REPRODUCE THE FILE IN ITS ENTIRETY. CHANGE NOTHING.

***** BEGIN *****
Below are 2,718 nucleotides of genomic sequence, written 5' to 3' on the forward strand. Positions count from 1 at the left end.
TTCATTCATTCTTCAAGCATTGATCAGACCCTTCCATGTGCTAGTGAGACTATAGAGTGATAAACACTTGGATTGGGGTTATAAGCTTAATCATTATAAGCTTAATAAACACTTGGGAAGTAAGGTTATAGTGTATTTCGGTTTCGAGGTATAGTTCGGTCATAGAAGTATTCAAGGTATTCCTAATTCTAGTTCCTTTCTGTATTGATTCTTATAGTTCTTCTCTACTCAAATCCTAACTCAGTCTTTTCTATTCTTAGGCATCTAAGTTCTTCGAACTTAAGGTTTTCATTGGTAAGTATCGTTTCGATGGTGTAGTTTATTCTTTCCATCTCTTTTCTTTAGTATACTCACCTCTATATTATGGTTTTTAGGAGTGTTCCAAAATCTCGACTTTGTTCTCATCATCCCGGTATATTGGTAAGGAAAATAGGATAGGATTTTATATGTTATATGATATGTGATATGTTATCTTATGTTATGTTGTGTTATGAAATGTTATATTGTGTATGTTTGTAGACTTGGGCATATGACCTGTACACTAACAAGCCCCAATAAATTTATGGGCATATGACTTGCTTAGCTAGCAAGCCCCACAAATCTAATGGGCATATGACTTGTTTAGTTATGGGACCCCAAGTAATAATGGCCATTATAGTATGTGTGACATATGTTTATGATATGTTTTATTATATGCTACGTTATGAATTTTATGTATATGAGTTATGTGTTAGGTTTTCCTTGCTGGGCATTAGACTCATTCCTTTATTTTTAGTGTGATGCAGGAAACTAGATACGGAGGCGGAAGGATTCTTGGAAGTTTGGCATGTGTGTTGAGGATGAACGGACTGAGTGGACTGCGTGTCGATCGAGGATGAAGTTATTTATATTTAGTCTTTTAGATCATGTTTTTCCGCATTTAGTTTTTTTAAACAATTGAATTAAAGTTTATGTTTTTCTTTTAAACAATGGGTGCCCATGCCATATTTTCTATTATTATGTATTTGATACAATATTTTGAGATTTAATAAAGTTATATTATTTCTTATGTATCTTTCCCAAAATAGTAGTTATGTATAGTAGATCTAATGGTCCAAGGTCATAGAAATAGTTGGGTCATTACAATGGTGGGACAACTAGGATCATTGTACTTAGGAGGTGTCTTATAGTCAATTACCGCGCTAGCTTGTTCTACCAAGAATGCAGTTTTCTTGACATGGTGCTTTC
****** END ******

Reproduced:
Below are 2,718 nucleotides of genomic sequence, written 5' to 3' on the forward strand. Positions count from 1 at the left end.
TTCATTCATTCTTCAAGCATTGATCAGACCCTTCCATGTGCTAGTGAGACTATAGAGTGATAAACACTTGGATTGGGGTTATAAGCTTAATCATTATAAGCTTAATAAACACTTGGGAAGTAAGGTTATAGTGTATTTCGGTTTCGAGGTATAGTTCGGTCATAGAAGTATTCAAGGTATTCCTAATTCTAGTTCCTTTCTGTATTGATTCTTATAGTTCTTCTCTACTCAAATCCTAACTCAGTCTTTTCTATTCTTAGGCATCTAAGTTCTTCGAACTTAAGGTTTTCATTGGTAAGTATCGTTTCGATGGTGTAGTTTATTCTTTCCATCTCTTTTCTTTAGTATACTCACCTCTATATTATGGTTTTTAGGAGTGTTCCAAAATCTCGACTTTGTTCTCATCATCCCGGTATATTGGTAAGGAAAATAGGATAGGATTTTATATGTTATATGATATGTGATATGTTATCTTATGTTATGTTGTGTTATGAAATGTTATATTGTGTATGTTTGTAGACTTGGGCATATGACCTGTACACTAACAAGCCCCAATAAATTTATGGGCATATGACTTGCTTAGCTAGCAAGCCCCACAAATCTAATGGGCATATGACTTGTTTAGTTATGGGACCCCAAGTAATAATGGCCATTATAGTATGTGTGACATATGTTTATGATATGTTTTATTATATGCTACGTTATGAATTTTATGTATATGAGTTATGTGTTAGGTTTTCCTTGCTGGGCATTAGACTCATTCCTTTATTTTTAGTGTGATGCAGGAAACTAGATACGGAGGCGGAAGGATTCTTGGAAGTTTGGCATGTGTGTTGAGGATGAACGGACTGAGTGGACTGCGTGTCGATCGAGGATGAAGTTATTTATATTTAGTCTTTTAGATCATGTTTTTCCGCATTTAGTTTTTTTAAACAATTGAATTAAAGTTTATGTTTTTCTTTTAAACAATGGGTGCCCATGCCATATTTTCTATTATTATGTATTTGATACAATATTTTGAGATTTAATAAAGTTATATTATTTCTTATGTATCTTTCCCAAAATAGTAGTTATGTATAGTAGATCTAATGGTCCAAGGTCATAGAAATAGTTGGGTCATTACAATGGTGGGACAACTAGGATCATTGTACTTAGGAGGTGTCTTATAGTCAATTACCGCGCTAGCTTGTTCTACCAAGAATGCAGTTTTCTTGACATGGTGCTTTC